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Third parties can now be pursued for underpayments claims, thanks to a landmark case by JobWatch

Representing eight international students in underpayments cases against the same employer or accessory, JobWatch has won a landmark case which will allow workers across Australia to ask the court for orders against third parties who were knowingly involved in the underpayments in small claims proceedings.

May 31, 2022

In this ground-breaking decision, Judge Forbes of the Federal Circuit and Family Court of Australia ruled that [i]n a proceeding being dealt with as a small claim procedure under s 548 of the FW Act the Court has jurisdiction to make a compensatory order against a person involved in a contravention of a civil remedy provision thereby overturning the former legal precedent of Beer v Lim & Anor [2012] which found the Court did not have power to make an order against an accessory in a small claims proceeding.

“The path is now clear for people to use the Court’s small claims jurisdiction and pursue not only the employer but also any third party who was knowingly involved in underpaying employees,” says Gabrielle Marchetti, Principal Lawyer of JobWatch who has been representing the eight international students.

“Too often, our clients in small claims matters have been hampered by having court orders made only against the employer and not against any accessories. This has allowed unscrupulous company directors to avoid liability, in circumstances where they might deregister the company or shift assets from the company to another legal entity and thereby make it impossible for our clients to get the money that was ordered to be paid to them.”

“Now, vulnerable workers can name the person who employed them as a third party in their small claim applications – and have a much higher success rate of recovering their entitlements.”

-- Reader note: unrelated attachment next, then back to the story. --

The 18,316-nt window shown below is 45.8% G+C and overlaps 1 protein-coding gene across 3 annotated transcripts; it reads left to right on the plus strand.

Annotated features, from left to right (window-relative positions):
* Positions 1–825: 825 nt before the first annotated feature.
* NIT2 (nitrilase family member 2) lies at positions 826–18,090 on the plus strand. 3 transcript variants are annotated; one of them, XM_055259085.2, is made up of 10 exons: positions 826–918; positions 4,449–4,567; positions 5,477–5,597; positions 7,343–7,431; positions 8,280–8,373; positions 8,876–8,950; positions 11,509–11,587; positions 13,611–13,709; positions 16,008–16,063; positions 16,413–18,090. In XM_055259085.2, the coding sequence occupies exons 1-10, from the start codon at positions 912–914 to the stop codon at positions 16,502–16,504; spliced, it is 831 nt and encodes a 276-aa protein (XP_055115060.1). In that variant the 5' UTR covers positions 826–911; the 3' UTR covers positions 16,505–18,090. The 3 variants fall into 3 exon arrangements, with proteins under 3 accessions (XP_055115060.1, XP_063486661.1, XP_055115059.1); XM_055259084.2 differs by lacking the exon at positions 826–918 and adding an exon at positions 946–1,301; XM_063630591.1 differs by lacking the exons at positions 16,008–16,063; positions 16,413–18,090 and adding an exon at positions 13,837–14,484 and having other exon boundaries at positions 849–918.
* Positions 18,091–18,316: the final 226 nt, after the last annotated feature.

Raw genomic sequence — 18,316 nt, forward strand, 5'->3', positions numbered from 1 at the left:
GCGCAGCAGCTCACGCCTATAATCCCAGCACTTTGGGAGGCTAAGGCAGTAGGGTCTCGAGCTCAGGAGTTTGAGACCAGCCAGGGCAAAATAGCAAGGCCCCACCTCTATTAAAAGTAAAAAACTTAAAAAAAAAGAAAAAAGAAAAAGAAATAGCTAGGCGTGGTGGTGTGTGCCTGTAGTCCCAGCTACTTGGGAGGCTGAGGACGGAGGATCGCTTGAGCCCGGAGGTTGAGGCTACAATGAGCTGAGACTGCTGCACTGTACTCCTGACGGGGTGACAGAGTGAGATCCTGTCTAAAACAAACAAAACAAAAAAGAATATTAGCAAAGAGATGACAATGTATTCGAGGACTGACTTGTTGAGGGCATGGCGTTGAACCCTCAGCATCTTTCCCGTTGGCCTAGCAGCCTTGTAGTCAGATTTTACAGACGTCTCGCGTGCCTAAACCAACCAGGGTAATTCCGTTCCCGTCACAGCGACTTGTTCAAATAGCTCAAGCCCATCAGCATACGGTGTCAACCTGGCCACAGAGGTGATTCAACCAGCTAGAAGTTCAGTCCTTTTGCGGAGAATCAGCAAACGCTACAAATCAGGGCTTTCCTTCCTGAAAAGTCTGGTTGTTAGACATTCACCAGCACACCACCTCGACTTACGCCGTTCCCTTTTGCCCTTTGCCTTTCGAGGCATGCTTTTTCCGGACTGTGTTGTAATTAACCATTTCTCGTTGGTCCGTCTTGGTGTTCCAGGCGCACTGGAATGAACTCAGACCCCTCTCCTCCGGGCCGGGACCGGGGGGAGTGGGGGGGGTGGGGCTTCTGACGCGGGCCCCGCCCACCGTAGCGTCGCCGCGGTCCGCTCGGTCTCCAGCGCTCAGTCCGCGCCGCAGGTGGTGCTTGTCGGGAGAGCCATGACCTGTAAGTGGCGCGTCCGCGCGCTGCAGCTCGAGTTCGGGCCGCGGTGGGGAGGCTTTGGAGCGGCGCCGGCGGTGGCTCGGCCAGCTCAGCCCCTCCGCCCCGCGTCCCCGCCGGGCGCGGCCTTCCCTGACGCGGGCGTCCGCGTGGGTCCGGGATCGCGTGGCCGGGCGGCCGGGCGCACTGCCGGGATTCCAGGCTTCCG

In this case, the eight international students claim to have been employed either by the respondent directly or by one of two legal entities owned and controlled by him, in performing cleaning, housekeeping and related duties in relation to guest accommodation. Even if the respondent was not the employer, the applicants argue that he was the sole director, company secretary, and shareholder of the two entities which have since been deregistered and he was knowingly involved in the contraventions.

The students claim they were variously unpaid or underpaid for the work performed as employees, between $675 and $7,256 each. The matters are now listed for final hearing on 4-5 July 2022.

“Last Friday’s decision will affect many workers,” says Ms. Marchetti. “We have several clients who have been waiting for this decision before proceeding with their small claims applications. They can now go ahead and list third parties who were involved in the underpayments as respondents to the applications. Importantly, they can ask the Court to make orders for compensation against those third parties, as well as the employer. In our view, this will result in greater access to justice, with more people actually receiving the compensation that’s been ordered by the court.”

JobWatch encourages all workers who have been underpaid their entitlements to contact the JobWatch Telephone Information Service for free and confidential legal information on their rights at work: (03) 9662 1933 (Melbourne Metro) or 1800 331 617 (Regional Vic, Qld, Tas).

The Court’s decision can be accessed here.

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